Amid nationwide protests against police brutality and the injustices of systemic racism in the United States, Penn State President Eric Barron pledged to strengthen the university’s commitment to its established ideals of diversity, inclusion, and educational equity through a seven-part plan and a $10 million commitment to scholarships supporting diversity.
The targeted initiatives include mandatory bias training for all employees and bias and racism coursework for all students; the improvement of policies, procedures, and expectations to hire and retain more faculty from underrepresented groups; a closer look at bias and use of force in policing; the enhancement of mental health resources; and a task force co-chaired by a student to review the Student Code of Conduct.
“Our very mission is to serve and advance the citizens of our commonwealth and nation through education,” Barron wrote in a letter to the Penn State community in June. “It is a mission that fails if we are not diverse and inclusive.”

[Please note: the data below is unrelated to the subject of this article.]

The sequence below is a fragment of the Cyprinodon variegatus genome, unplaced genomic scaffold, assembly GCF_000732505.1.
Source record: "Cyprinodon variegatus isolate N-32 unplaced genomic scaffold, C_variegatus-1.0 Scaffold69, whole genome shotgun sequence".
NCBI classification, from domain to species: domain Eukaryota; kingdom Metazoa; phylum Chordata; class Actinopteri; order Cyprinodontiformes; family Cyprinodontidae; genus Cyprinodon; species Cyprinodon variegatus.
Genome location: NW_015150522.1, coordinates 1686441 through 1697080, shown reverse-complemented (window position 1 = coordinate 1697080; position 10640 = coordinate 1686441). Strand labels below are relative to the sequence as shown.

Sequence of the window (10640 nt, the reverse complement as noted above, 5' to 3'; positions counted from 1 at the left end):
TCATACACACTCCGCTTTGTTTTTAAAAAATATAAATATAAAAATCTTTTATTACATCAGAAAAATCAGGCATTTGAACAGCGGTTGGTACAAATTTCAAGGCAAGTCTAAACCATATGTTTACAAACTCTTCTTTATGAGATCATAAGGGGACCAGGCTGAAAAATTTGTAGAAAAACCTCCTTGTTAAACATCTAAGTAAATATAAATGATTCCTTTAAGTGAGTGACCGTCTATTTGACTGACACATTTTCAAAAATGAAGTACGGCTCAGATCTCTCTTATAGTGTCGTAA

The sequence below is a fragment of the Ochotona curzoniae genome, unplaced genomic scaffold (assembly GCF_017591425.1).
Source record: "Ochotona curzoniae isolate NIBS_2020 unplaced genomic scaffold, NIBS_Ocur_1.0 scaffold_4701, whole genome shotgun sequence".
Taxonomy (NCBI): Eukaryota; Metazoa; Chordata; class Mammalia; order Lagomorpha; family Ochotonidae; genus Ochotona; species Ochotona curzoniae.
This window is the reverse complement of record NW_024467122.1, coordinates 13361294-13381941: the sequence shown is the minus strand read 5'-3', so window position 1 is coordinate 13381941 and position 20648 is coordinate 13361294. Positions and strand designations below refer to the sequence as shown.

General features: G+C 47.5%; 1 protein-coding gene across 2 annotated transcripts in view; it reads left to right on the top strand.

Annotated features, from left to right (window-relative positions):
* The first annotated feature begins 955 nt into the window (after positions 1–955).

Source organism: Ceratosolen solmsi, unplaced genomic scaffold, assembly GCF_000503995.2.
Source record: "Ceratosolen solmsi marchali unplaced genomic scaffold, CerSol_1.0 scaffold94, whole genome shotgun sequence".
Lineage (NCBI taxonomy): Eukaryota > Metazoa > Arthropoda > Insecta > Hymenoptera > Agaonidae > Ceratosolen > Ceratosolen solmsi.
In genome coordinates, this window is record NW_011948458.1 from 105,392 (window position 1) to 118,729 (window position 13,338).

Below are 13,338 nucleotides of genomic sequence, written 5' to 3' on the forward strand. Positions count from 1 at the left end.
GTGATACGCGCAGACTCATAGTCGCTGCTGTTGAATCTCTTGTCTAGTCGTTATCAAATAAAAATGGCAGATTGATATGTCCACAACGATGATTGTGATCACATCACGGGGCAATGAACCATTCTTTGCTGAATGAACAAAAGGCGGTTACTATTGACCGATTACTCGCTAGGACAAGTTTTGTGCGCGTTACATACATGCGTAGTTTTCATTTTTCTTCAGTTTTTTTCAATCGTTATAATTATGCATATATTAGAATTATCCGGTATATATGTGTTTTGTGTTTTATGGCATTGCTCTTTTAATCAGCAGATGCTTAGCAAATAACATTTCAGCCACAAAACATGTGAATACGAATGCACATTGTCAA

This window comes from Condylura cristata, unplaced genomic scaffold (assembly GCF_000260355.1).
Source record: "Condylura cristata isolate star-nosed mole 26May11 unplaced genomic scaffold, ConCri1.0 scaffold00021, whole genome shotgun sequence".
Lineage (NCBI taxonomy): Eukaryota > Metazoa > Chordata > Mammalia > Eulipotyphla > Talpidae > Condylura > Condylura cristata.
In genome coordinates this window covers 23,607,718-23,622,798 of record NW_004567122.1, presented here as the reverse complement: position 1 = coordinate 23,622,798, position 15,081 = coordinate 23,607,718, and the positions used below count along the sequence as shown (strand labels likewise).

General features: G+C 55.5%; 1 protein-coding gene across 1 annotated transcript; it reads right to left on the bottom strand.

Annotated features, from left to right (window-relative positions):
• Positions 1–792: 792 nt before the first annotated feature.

To address the more immediate safety concerns of students, faculty, and staff related to the current climate of unrest, a Select Penn State Presidential Commission on Racism, Bias and Community Safety was created. An oversight group, chaired by trustee Brandon Short ’99 Bus, will hear updates and provide input and guidance related to the commission’s work as well as the initiatives being launched to combat racism and bias across the university.
In addition to the Educational Equity Matching Program, which directs $10 million raised through the university’s current fundraising campaign to be used for matching diversity-supporting scholarships, Penn State endowed the George Floyd Memorial Scholarship in Educational Equity with a $50,000 commitment, and another $50,000 commitment to the Osaze Olufemi Osagie Memorial Scholarships for Educational Equity.
A website to share resources, updates, and community input has been set up at http://actiontogether.psu.edu.